Too often, our office hears from veterans who are unable to work because of service-connected disabilities but are denied benefits by the Department of Veterans’ Affairs because of circumstances surrounding their discharge from the military. As I explained in an article this February, VA recently simplified the process for upgrading your discharge if you believe the conduct that made your discharge other-than-honorable was related to Post-Traumatic Stress Syndrome (PTSD) or Military Sexual Trauma (MST). In 2014, the Obama Administration’s Secretary of Defense, Chuck Hagel (a Vietnam veteran himself), mandated that discharge review boards afford “liberal consideration” to discharge-upgrade applicants with service-related Post-Traumatic Stress Disorder.
This month, a bi-partisan group of senators is trying to resurrect a proposal to amend the National Defense Authorization Act to make it even easier for veterans to upgrade discharges known as “bad paper discharges,” ones that stemmed from sexual trauma or PTSD. In a letter to Senator John McCain (R-Arizona), who is chairman of the Senate Armed Services Committee, the bi-partisan group cited figures that show that approximate 318,000 veterans have separated from service with less-than-honorable discharges and that discharges for misconduct are 11 times more likely following a PTSD diagnosis. The letter stressed the importance of including the amendment when the National Defense Authorization Act is, hopefully, passed when the House and Senate approve the Defense Department’s 2017 budget.
As the senators’ letter to Senator McCain states, the problem is that "a less than honorable discharge, or bad paper discharge, is often given for instances of minor misconduct such as being late to formation and missing appointments -- behavior often seen in those suffering from PTSD, TBI, and other trauma-related conditions." Less –than-honorable discharges are roadblocks for veterans who would otherwise be entitled to disability benefits, GI Bill education benefits and even VA home loans. According to the senators, their goal is to make Secretary Hagel’s 2014 mandate the law of the land.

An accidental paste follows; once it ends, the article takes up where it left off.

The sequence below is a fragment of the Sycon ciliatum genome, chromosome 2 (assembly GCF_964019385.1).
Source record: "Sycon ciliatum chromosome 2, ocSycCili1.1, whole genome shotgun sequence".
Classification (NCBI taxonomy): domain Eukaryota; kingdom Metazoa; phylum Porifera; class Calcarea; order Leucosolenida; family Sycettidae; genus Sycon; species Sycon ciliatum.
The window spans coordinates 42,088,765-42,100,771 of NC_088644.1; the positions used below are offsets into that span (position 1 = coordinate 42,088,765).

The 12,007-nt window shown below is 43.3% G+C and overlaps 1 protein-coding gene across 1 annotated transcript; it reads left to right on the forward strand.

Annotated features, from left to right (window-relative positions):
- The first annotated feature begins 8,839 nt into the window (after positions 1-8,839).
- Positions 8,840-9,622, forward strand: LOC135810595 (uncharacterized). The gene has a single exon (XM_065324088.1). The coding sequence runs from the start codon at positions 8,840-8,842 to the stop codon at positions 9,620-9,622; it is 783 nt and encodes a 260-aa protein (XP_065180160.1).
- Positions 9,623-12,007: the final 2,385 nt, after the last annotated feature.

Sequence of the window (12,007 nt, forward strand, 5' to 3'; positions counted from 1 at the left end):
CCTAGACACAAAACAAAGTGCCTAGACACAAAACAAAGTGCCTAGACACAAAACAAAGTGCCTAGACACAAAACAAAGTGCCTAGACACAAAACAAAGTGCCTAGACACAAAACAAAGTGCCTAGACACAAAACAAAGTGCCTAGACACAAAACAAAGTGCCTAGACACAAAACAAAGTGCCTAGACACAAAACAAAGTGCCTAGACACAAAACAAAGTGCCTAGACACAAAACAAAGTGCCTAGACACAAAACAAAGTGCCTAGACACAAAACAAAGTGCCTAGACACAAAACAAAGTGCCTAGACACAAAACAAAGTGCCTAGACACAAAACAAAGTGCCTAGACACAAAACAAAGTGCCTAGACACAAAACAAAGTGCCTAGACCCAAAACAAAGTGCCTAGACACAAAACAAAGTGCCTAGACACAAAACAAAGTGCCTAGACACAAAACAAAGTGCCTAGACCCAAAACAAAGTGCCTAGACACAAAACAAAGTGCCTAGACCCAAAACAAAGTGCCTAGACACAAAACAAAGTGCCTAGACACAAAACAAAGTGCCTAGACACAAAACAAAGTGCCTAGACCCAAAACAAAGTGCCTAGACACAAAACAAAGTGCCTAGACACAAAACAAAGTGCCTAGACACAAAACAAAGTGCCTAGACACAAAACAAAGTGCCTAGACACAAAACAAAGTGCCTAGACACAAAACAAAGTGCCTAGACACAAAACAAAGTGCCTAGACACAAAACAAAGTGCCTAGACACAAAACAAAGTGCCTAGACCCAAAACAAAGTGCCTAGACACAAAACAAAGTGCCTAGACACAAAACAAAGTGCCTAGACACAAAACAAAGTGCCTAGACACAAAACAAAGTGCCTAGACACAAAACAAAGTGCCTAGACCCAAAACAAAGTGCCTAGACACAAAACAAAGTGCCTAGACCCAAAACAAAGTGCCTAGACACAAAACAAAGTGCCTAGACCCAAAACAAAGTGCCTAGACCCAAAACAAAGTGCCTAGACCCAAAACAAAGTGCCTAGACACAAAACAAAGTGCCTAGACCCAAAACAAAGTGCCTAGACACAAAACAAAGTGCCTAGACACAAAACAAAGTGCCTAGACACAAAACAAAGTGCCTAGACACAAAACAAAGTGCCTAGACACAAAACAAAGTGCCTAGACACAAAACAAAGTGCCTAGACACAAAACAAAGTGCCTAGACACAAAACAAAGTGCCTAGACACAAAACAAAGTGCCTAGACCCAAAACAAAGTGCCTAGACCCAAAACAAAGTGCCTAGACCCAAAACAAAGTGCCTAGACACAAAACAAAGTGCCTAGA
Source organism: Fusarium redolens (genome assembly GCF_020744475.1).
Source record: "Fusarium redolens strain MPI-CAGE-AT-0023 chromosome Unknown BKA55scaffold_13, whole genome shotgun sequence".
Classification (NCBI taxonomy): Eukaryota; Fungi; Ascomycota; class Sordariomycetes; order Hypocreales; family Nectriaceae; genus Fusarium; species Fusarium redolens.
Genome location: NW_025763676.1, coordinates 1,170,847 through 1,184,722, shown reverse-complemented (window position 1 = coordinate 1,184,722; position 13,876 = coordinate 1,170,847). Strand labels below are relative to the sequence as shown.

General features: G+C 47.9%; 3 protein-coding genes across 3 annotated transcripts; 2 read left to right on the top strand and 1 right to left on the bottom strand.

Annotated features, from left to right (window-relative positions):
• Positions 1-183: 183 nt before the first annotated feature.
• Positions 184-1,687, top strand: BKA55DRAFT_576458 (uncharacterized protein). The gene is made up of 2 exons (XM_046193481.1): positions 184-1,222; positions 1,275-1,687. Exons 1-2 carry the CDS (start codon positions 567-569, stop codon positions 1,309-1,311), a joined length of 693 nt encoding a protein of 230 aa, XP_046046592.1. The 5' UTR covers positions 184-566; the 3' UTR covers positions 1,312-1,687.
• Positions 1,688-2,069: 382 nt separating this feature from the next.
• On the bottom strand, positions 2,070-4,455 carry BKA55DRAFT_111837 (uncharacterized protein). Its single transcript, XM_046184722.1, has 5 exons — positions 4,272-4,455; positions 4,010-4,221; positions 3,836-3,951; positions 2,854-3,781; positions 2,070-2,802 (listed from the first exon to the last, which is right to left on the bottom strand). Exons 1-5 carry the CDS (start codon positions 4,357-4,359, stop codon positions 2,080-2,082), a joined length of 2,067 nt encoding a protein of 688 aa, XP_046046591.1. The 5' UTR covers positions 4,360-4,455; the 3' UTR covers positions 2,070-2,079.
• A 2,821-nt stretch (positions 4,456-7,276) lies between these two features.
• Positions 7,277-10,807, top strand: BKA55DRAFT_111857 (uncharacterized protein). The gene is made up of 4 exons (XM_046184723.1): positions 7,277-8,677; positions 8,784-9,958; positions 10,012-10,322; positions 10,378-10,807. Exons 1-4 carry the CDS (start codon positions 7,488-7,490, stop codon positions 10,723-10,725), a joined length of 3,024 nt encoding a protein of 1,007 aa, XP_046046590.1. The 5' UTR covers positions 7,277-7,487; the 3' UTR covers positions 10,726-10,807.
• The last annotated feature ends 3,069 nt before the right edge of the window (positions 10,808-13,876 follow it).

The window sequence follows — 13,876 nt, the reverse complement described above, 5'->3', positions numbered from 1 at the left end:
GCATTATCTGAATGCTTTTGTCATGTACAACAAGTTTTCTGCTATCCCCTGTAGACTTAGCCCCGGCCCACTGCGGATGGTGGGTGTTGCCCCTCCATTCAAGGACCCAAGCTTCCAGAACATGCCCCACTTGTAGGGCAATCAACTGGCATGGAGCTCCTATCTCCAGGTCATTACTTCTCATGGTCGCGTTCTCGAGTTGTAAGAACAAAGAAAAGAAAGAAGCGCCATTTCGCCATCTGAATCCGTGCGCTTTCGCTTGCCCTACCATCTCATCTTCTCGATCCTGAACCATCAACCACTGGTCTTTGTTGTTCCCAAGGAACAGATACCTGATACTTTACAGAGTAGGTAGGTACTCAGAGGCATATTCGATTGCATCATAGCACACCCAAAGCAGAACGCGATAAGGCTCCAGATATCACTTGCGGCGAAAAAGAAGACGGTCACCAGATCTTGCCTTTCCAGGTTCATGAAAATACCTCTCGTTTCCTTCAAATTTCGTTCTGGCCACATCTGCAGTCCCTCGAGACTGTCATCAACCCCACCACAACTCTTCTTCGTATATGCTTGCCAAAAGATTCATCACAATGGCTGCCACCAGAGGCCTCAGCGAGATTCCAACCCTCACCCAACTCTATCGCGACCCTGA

It is estimated that about 30 out of every 100 (or 30%) of Vietnam Veterans have had PTSD in their lifetime. Current estimates of PTSD in military personnel who served in Iraq range from 12% to 20%, but the number is likely far higher due to the number of veterans who decline to apply for benefits, due to reasons such as believing “Some of my fellow soldiers are much worse off than me” or “I have a bad discharge, so I’d never qualify for benefits.”
If the bi-partisan group of senators’ amendment passes, Secretary Hagel’s mandate that “liberal consideration” be given to discharge-upgrade applications where there is evidence PTSD contributed to the misconduct that led to the less-than-honorable discharge would become law, and then would be great news for many thousands of veterans. Currently, our office often succeeds in helping veterans upgrade their discharges based on evidence of Post-Traumatic Stress Disorder, but the amendment currently up for vote is absolutely necessary to make it easier for veterans to get the benefits they deserve even if a less-than-honorable discharge is in the way.
If you have any questions about the bi-partisan senate group’s amendment and what It means for you, or want help applying for a discharge upgrade right away, please call our office today at 877-629-1712.